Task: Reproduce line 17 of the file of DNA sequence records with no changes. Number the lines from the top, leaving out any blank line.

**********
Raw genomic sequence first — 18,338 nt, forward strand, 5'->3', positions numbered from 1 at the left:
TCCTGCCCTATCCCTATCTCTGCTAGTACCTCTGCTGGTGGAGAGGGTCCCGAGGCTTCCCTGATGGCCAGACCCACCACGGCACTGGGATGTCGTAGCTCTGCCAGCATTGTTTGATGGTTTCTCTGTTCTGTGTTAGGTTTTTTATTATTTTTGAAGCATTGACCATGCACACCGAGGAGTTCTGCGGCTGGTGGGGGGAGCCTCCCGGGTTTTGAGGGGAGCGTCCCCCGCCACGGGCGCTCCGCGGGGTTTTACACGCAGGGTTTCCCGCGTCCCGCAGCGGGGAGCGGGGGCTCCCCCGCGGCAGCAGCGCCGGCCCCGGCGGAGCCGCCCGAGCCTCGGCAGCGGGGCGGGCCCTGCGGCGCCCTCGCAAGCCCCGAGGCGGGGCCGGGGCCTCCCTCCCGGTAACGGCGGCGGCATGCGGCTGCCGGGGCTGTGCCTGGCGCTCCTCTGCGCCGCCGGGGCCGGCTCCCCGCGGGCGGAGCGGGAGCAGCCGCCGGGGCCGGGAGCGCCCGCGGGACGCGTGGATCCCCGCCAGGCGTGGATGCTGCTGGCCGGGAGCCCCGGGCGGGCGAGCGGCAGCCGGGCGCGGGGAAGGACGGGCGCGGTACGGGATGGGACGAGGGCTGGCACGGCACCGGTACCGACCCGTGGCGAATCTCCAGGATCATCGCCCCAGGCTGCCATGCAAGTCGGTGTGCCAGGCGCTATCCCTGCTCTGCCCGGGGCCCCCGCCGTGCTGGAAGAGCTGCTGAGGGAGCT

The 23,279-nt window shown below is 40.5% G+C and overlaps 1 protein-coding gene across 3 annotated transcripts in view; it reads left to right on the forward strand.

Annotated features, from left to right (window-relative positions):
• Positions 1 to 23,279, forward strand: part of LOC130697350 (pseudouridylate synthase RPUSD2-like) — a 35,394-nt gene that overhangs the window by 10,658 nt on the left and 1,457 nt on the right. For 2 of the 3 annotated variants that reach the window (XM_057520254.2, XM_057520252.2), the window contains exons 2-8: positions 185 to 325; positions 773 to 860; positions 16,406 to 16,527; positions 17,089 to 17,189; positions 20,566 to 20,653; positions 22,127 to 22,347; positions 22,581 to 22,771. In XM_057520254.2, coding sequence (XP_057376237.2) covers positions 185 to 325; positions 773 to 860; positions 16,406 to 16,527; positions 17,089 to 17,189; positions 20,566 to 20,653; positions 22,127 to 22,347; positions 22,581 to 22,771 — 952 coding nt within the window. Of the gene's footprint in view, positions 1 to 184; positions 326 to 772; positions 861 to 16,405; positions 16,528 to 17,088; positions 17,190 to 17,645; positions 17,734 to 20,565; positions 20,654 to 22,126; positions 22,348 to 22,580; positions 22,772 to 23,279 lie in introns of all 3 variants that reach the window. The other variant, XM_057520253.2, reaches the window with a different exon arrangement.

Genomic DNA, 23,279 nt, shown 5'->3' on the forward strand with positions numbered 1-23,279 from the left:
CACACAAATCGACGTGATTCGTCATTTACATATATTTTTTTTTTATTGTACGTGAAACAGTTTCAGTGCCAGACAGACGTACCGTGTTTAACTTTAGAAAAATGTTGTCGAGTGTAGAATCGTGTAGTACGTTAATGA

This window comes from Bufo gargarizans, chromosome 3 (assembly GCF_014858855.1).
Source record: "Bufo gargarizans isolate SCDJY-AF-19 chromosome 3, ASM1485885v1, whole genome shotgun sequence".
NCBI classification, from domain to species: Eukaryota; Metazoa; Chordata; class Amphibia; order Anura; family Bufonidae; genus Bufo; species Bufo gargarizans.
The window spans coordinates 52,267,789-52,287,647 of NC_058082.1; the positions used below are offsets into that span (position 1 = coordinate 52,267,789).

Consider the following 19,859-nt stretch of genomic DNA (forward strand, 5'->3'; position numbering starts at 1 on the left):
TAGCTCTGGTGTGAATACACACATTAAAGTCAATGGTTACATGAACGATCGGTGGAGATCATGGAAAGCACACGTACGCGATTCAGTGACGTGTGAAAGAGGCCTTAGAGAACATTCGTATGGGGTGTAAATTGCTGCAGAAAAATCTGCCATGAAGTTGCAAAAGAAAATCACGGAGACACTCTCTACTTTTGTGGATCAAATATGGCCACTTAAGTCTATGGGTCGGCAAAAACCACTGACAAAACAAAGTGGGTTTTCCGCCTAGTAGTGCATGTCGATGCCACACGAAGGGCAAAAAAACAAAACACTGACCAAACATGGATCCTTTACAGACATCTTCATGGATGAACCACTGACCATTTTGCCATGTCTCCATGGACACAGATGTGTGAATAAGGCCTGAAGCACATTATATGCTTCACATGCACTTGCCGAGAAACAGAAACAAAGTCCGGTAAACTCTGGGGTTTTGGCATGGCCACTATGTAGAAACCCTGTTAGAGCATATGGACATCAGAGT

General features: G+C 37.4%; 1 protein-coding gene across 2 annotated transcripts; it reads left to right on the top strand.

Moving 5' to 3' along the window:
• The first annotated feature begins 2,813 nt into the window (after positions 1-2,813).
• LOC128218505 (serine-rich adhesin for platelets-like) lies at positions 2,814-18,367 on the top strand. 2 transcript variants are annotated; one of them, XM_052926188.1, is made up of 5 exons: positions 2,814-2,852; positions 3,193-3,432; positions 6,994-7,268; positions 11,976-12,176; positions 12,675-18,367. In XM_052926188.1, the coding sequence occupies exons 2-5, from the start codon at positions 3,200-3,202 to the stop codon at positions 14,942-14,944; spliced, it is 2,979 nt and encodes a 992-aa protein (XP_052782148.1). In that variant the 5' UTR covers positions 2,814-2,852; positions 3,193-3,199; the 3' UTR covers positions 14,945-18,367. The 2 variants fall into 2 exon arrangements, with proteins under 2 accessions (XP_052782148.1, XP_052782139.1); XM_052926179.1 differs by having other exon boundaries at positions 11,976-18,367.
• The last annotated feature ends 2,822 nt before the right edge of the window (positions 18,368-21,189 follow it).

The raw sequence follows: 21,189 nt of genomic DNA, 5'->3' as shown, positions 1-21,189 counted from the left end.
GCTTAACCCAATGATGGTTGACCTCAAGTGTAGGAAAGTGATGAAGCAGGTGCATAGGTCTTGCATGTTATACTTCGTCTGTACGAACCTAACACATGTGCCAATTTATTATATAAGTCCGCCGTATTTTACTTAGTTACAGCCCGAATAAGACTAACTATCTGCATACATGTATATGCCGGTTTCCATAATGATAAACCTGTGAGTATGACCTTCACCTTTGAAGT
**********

• LOC128218505 (serine-rich adhesin for platelets-like) lies at positions 2,814-18,367 on the top strand. 2 transcript variants are annotated; one of them, XM_052926188.1, is made up of 5 exons: positions 2,814-2,852; positions 3,193-3,432; positions 6,994-7,268; positions 11,976-12,176; positions 12,675-18,367. In XM_052926188.1, the coding sequence occupies exons 2-5, from the start codon at positions 3,200-3,202 to the stop codon at positions 14,942-14,944; spliced, it is 2,979 nt and encodes a 992-aa protein (XP_052782148.1). In that variant the 5' UTR covers positions 2,814-2,852; positions 3,193-3,199; the 3' UTR covers positions 14,945-18,367. The 2 variants fall into 2 exon arrangements, with proteins under 2 accessions (XP_052782148.1, XP_052782139.1); XM_052926179.1 differs by having other exon boundaries at positions 11,976-18,367.